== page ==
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Marco Island pays homeowners $250 for 'starter' owl burrows as nesting season begins

The city of Marco Island paid more than a dozen homeowners $250 each for having successful starter burrows in their front yards last year in an effort to expand the burrowing owl's habitat, a first in the city's history.

Burrowing owls are small birds designated as threatened by the state of Florida that live in open areas, spending most of the time on the ground where they dig burrows to nest. When the burrows are initially dug by people to encourage further digging by the owls, they are called "starter burrows."

Burrowing owl nesting season starts in February and ends in July.

Brad Cornell, policy associate with Audubon of the Western Everglades, said last week burrowing owls have dug 13 out of approximately 110 starter burrows deep enough for these to be used for nesting. The owl needs to excavate an 18-inch-long burrow in order for the homeowner to qualify for the incentive.

When this happens, burrows are considered "potentially occupied" and are protected by state law just like regular burrows, Cornell said. Taking, possessing, or selling burrowing owls, their nests or eggs is prohibited without a permit.

Cornell said the results are encouraging.

"It seems to work, and we just need to increase the number of people who are participating," Cornell said last week.

Two owls enjoy a starter burrow on Marco Island on Nov. 22, 2019.

Cornell said the purpose of the program is to create living space for burrowing owls in front yards as empty lots, the owls' primary habitat, continue to be developed.

"As vacant lots get filled out, we are going to lose the owls unless we figure out a way to entice them to move into already built lots," Cornell said.

A Florida Fish and Wildlife Conservation Commission spokesperson wrote in an email Tuesday the agency appreciates the effort to create new homes for burrowing owls on Marco Island.

"We hope to use this effort to evaluate the success of voluntary conservation efforts for the owls. Before we can effectively assess the results, we want to give the owls more time to find and settle in the starter burrows," wrote Carol Lyn Parrish, public information director with FWC.

City Council Chairman Jared Grifoni said last week during a council meeting he hopes the program lasts forever. 

"We are going to continue this program, hopefully in perpetuity, to increase the habitat on the island for this unofficial bird of Marco Island," Grifoni said.

From 2020:Owl Walk: Audubon hosts tour of Marco Island’s burrowing owls

City Council approved last year an agreement with Audubon and FWC to pay homeowners for successful starter burrows. The agreement includes a $250 incentive for each year a property owner keeps a potentially occupied starter burrow.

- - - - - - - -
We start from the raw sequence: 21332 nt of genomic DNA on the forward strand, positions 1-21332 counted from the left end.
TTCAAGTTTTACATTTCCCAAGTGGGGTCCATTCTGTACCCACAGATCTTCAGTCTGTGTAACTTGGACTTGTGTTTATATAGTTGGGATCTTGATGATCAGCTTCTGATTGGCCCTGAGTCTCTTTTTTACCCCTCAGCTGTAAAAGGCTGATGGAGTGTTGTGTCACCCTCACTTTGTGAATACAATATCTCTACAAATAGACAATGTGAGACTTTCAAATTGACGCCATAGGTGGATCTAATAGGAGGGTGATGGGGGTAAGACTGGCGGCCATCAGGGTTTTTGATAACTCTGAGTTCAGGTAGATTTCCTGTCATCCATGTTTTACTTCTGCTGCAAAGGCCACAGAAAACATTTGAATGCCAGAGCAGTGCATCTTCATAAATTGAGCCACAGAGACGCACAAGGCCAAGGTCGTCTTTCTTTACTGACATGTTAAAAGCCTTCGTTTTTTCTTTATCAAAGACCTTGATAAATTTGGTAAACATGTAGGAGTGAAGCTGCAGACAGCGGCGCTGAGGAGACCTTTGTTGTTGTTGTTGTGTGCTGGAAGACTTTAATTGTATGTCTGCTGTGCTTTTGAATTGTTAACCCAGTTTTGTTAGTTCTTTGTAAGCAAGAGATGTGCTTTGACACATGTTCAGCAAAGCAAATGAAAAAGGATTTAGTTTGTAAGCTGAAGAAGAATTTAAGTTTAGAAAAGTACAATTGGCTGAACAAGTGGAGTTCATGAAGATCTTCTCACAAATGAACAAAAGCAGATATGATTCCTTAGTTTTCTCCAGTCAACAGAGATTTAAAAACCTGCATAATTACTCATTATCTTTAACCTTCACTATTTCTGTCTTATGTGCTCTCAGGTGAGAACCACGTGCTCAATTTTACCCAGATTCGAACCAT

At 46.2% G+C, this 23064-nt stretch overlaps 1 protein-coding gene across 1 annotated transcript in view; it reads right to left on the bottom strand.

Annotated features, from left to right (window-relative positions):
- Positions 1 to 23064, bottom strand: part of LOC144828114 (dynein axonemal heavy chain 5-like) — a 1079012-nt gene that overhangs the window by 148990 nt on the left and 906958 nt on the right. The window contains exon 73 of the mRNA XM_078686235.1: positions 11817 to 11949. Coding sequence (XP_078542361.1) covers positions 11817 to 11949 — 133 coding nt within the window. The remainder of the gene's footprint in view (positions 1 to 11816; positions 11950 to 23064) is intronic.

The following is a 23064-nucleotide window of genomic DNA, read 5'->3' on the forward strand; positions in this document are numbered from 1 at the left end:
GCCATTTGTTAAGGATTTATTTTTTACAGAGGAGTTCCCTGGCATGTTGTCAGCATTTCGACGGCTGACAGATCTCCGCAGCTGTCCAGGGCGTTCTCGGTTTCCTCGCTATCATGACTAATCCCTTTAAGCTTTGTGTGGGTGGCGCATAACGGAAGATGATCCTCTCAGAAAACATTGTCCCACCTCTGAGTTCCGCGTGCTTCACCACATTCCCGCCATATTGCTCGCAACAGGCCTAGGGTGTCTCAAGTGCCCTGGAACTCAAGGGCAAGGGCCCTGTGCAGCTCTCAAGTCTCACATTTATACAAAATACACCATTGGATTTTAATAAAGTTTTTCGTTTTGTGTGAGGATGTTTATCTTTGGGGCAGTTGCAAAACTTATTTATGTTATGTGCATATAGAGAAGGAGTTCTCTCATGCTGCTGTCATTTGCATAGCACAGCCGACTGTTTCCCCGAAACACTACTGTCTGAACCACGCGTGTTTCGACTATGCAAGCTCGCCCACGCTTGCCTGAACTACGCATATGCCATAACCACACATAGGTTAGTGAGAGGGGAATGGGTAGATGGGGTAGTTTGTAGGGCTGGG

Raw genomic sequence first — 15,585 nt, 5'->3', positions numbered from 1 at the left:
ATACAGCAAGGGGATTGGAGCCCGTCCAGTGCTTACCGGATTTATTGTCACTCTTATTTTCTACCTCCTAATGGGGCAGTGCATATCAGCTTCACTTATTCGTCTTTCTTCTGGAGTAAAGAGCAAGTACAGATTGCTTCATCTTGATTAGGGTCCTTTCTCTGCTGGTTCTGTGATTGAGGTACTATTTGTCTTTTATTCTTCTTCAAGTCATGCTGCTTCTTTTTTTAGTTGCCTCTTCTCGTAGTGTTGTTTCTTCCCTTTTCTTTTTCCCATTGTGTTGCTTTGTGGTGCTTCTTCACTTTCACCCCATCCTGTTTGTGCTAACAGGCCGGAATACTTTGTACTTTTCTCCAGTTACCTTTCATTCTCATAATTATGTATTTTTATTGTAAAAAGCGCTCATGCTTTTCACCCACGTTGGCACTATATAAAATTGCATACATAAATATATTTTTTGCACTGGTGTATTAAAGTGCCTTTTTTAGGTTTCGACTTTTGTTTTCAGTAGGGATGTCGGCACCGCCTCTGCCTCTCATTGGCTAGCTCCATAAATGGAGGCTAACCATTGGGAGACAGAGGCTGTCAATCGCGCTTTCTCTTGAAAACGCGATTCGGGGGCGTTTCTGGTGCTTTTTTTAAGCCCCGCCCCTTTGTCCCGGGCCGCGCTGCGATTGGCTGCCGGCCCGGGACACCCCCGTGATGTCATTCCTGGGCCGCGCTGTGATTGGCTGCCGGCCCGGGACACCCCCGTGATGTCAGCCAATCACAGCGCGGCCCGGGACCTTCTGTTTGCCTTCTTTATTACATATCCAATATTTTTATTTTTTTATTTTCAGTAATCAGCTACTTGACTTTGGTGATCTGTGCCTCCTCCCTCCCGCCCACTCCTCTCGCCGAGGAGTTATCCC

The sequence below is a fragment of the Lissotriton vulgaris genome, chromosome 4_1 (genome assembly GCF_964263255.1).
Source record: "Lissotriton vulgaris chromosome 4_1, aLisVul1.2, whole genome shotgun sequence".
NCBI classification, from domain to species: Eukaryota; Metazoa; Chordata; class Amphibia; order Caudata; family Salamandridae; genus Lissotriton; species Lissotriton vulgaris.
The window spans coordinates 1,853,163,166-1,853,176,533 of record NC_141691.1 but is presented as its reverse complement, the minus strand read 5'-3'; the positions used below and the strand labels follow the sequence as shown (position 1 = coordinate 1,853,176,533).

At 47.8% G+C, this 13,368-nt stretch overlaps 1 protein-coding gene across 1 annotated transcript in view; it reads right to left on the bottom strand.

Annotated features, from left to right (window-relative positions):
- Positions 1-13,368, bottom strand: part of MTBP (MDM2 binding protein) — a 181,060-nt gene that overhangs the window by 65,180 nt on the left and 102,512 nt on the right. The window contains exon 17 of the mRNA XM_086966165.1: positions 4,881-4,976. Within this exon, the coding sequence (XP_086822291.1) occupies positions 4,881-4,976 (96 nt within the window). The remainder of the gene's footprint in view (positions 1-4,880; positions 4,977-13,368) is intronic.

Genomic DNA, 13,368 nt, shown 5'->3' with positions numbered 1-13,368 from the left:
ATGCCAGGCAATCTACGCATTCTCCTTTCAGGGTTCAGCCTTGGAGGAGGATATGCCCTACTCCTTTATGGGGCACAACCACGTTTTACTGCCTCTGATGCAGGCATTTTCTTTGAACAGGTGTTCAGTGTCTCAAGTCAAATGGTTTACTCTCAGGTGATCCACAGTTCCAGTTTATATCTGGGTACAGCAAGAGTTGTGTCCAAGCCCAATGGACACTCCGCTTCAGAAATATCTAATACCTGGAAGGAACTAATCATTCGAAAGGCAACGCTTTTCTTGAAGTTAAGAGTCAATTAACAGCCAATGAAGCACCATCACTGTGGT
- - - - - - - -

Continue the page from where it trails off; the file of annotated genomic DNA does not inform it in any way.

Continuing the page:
Audubon is in charge of recruiting property owners, digging the starting burrows, conducting annual site visits and documenting the use of the starter burrows by the owls, according to the agreement. 

FWC collects data, including capturing, banding and placing transmitters on owls, and the city funds the grant money.

Marco Island resident Andy Serafin said in late 2019 he volunteered to have a starter burrow in his front yard in honor of his late brother who was an avid bird watcher. In the picture, Serafin looks at the camera while two owls enjoy the burrow on Nov. 22, 2019.

Andy Serafin, one of the residents who received the $250 check last week, said he volunteered in honor of his late brother, who was an avid bird watcher in Chicago, writing his name on the owls' perch. 

Serafin signed up for Audubon's starter burrow initiative before the city agreed to pay the incentive. The initiative began in 2015.

"We waited a few months and one owl came and got its partner," Serafin told the Eagle in late 2019. "A few more months, and next thing you know we got a few eggs in the nest."

Serafin said he educates residents and visitors when they stop by his house to look at the burrowing owls. Serafin said he can often see the owls from his dining room window during nesting season.

"It's kind of fascinating to watch," Serafin said.

Last year, there were about 400 burrows on Marco made entirely by the owls, an Audubon report shows. The organization determined 255 burrowing owl pairs nested on the island and six in Naples for a total of 261 pairs, 62 more compared to 2019.

Of these pairs, 79% had at least one chick that became old enough to fly, a benchmark used to determine if a pair was successful in raising chicks, for a total of 586 chicks fledged.

Property owners interested in the program can call AWE to 239-643-7822 or email to owlwatchmarco@gmail.com.

Contact Omar at omar.rodriguezortiz@naplesnews.com, and follow him on Twitter as @Omar_fromPR. Support his work by subscribing to Naples Daily News.